Let's Make a Framework: Element Attributes

2011-05-05 00:00:00 +0100 by Alex R. Young

Welcome to part 61 of Let's Make a Framework, the ongoing series about
building a JavaScript framework.

These articles are tagged with
lmaf. The project we're creating is called Turing. Documentation is
available at turingjs.com.

Element Attributes

This DOM stuff really takes a lot of work, doesn't it? In the last few
parts we've been mucking around with CSS classes, so I thought it would
be pertinent to address element attributes. The jQuery API allows
attributes to be accessed with the .attr() method. jQuery
actually distinguishes between attributes and properties:

As of jQuery 1.6, the .prop() method provides a way to explicitly retrieve property values, while .attr() only retrieves attributes.

I'm fairly sure most frameworks either treat these the same or have a
generic 'get attribute/property/whatever value and interpret the
parameter' -- consider MooTools'
(it also has

jQuery is quite good at being explicit where it makes sense, so I'd like
to look at element attribute manipulation without confusing it with DOM

Getting Attributes

Element.getAttribute returns an attribute like this:

document.querySelector('#content-main article').getAttribute('role');
// "main"

What about when an attribute is not present? That's actually an
interesting point, which is mentioned in MDC's documentation:

Essentially all web browsers return null when the specified attribute does not exist on the specified element. The DOM specification says that the correct return value in this case is actually the empty string, and some DOM implementations implement this behavior.

Consequently, you should use hasAttribute to check for an attribute's existence prior to calling getAttribute() if it is possible that the requested attribute does not exist on the specified element.

Some frameworks don't do this, but it's probably a good idea -- there's
a comment in jQuery mentioning the BlackBerry browser returning an empty

Browser Support

IE does something very strange with attributes that return URLs. Rather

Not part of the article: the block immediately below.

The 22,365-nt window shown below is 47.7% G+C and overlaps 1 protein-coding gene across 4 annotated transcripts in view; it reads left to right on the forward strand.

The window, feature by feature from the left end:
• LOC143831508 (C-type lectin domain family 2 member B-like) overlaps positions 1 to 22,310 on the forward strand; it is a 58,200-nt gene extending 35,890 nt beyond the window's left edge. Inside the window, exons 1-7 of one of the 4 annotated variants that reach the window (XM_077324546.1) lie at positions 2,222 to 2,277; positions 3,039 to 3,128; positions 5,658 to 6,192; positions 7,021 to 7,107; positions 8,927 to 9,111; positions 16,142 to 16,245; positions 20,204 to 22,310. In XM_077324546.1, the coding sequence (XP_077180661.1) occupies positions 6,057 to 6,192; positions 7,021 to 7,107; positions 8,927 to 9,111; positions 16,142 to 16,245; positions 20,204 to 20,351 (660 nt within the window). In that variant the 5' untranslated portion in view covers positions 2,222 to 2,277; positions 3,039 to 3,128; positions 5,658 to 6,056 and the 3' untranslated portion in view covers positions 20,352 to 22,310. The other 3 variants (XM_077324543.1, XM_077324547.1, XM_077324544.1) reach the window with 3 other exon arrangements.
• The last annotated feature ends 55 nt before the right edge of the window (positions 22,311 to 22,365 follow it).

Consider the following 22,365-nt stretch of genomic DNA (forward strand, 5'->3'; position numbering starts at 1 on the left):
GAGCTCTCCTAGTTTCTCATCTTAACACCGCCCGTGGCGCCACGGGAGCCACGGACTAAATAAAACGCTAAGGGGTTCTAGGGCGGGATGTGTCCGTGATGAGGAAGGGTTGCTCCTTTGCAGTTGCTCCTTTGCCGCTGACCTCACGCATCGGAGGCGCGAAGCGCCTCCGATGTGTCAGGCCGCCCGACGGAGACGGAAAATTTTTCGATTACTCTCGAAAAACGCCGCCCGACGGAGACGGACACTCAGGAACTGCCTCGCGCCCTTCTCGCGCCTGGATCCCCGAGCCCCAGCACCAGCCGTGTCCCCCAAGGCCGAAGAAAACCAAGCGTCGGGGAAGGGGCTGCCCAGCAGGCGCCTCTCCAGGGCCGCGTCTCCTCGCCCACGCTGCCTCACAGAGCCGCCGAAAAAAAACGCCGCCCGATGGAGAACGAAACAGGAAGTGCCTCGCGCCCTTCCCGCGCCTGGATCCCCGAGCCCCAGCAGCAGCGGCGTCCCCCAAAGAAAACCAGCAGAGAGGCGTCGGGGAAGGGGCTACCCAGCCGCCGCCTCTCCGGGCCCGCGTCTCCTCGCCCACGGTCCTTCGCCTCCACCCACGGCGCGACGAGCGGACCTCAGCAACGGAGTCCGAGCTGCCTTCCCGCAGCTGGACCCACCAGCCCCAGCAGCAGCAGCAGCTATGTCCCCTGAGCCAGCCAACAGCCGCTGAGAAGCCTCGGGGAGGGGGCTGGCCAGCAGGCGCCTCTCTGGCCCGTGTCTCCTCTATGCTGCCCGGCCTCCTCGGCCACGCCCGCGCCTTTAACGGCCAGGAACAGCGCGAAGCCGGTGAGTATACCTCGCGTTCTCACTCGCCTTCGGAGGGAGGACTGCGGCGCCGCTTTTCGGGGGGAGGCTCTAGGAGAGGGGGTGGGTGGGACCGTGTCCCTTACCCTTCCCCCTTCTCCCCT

than leaving the URL alone it'll normalize it. To force it to return the
value we actually want we need to pass a second parameter to

element.getAttribute('href', 2);

The documentation for this is at the getAttribute Method page on

Therefore, jQuery sets up hooks to handle this for every attribute that
returns a URL:

jQuery.each([ "href", "src", "width", "height" ], function( i, name ) {
  jQuery.attrHooks[ name ] = jQuery.extend( jQuery.attrHooks[ name ], {
    get: function( elem ) {
      var ret = elem.getAttribute( name, 2 );
      return ret === null ? undefined : ret;

IE6/7 also cause problems when working with attributes on form elements.
To get around this, getAttributeNode is used (except for

formHook = jQuery.attrHooks.name = jQuery.attrHooks.value = jQuery.valHooks.button = {
  get: function( elem, name ) {
    var ret;
    if ( name === "value" && !jQuery.nodeName( elem, "button" ) ) {
      return elem.getAttribute( name );
    ret = elem.getAttributeNode( name );
    // Return undefined if not specified instead of empty string
    return ret && ret.specified ?
      ret.nodeValue :


If the document is not XML then the attribute name needs to be
capitalised correctly for IE:

propFix: {
  tabindex: "tabIndex",
  readonly: "readOnly",
  "for": "htmlFor",
  "class": "className",
  maxlength: "maxLength",
  cellspacing: "cellSpacing",
  cellpadding: "cellPadding",
  rowspan: "rowSpan",
  colspan: "colSpan",
  usemap: "useMap",
  frameborder: "frameBorder",
  contenteditable: "contentEditable"

// Elsewhere:
jQuery.attrFix = propFix;

It seems like tabIndex behaves strangely in most browsers:

attrFix: {
  // Always normalize to ensure hook usage
  tabindex: "tabIndex"

jQuery's comments include a reference to more details on handling this:
Getting, setting, and removing tabindex values with JavaScript.


When I started writing this article I thought getting attributes would
just be a case of using getAttribute, but thanks to browser
inconsistencies it becomes a lot more work. jQuery's use of hooks
keeps most of this out of the core framework code, so it's easy to see
what has been added to support browser behaviour. I really like the way
jQuery does this.

Next week I'll look at actually building this thing.